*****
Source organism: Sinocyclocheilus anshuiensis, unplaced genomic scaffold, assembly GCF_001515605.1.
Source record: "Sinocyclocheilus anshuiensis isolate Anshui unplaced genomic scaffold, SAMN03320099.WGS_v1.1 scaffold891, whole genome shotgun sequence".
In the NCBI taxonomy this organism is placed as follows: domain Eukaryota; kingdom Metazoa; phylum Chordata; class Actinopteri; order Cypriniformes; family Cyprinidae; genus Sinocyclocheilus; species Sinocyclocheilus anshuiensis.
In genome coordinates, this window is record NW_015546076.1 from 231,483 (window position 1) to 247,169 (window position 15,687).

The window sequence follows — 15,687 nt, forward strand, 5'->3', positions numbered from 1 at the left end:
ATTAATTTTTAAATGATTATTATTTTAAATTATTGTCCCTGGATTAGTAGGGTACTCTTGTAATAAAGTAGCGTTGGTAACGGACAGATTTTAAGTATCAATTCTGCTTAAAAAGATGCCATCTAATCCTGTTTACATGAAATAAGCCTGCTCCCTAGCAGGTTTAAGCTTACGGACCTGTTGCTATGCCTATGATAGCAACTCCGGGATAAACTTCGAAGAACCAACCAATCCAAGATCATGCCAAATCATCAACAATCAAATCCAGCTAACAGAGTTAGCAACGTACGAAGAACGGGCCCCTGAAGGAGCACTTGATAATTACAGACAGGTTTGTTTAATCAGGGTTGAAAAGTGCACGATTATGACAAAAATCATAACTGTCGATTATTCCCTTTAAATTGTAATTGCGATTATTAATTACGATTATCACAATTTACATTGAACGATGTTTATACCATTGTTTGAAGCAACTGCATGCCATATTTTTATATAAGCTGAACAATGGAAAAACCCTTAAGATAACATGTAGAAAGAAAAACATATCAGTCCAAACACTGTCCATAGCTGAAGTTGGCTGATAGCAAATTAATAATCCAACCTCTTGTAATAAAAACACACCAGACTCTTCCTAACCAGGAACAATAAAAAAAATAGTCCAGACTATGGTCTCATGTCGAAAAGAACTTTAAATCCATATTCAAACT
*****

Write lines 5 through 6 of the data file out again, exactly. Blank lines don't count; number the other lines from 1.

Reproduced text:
The window sequence follows — 15,687 nt, forward strand, 5'->3', positions numbered from 1 at the left end:
ATTAATTTTTAAATGATTATTATTTTAAATTATTGTCCCTGGATTAGTAGGGTACTCTTGTAATAAAGTAGCGTTGGTAACGGACAGATTTTAAGTATCAATTCTGCTTAAAAAGATGCCATCTAATCCTGTTTACATGAAATAAGCCTGCTCCCTAGCAGGTTTAAGCTTACGGACCTGTTGCTATGCCTATGATAGCAACTCCGGGATAAACTTCGAAGAACCAACCAATCCAAGATCATGCCAAATCATCAACAATCAAATCCAGCTAACAGAGTTAGCAACGTACGAAGAACGGGCCCCTGAAGGAGCACTTGATAATTACAGACAGGTTTGTTTAATCAGGGTTGAAAAGTGCACGATTATGACAAAAATCATAACTGTCGATTATTCCCTTTAAATTGTAATTGCGATTATTAATTACGATTATCACAATTTACATTGAACGATGTTTATACCATTGTTTGAAGCAACTGCATGCCATATTTTTATATAAGCTGAACAATGGAAAAACCCTTAAGATAACATGTAGAAAGAAAAACATATCAGTCCAAACACTGTCCATAGCTGAAGTTGGCTGATAGCAAATTAATAATCCAACCTCTTGTAATAAAAACACACCAGACTCTTCCTAACCAGGAACAATAAAAAAAATAGTCCAGACTATGGTCTCATGTCGAAAAGAACTTTAAATCCATATTCAAACT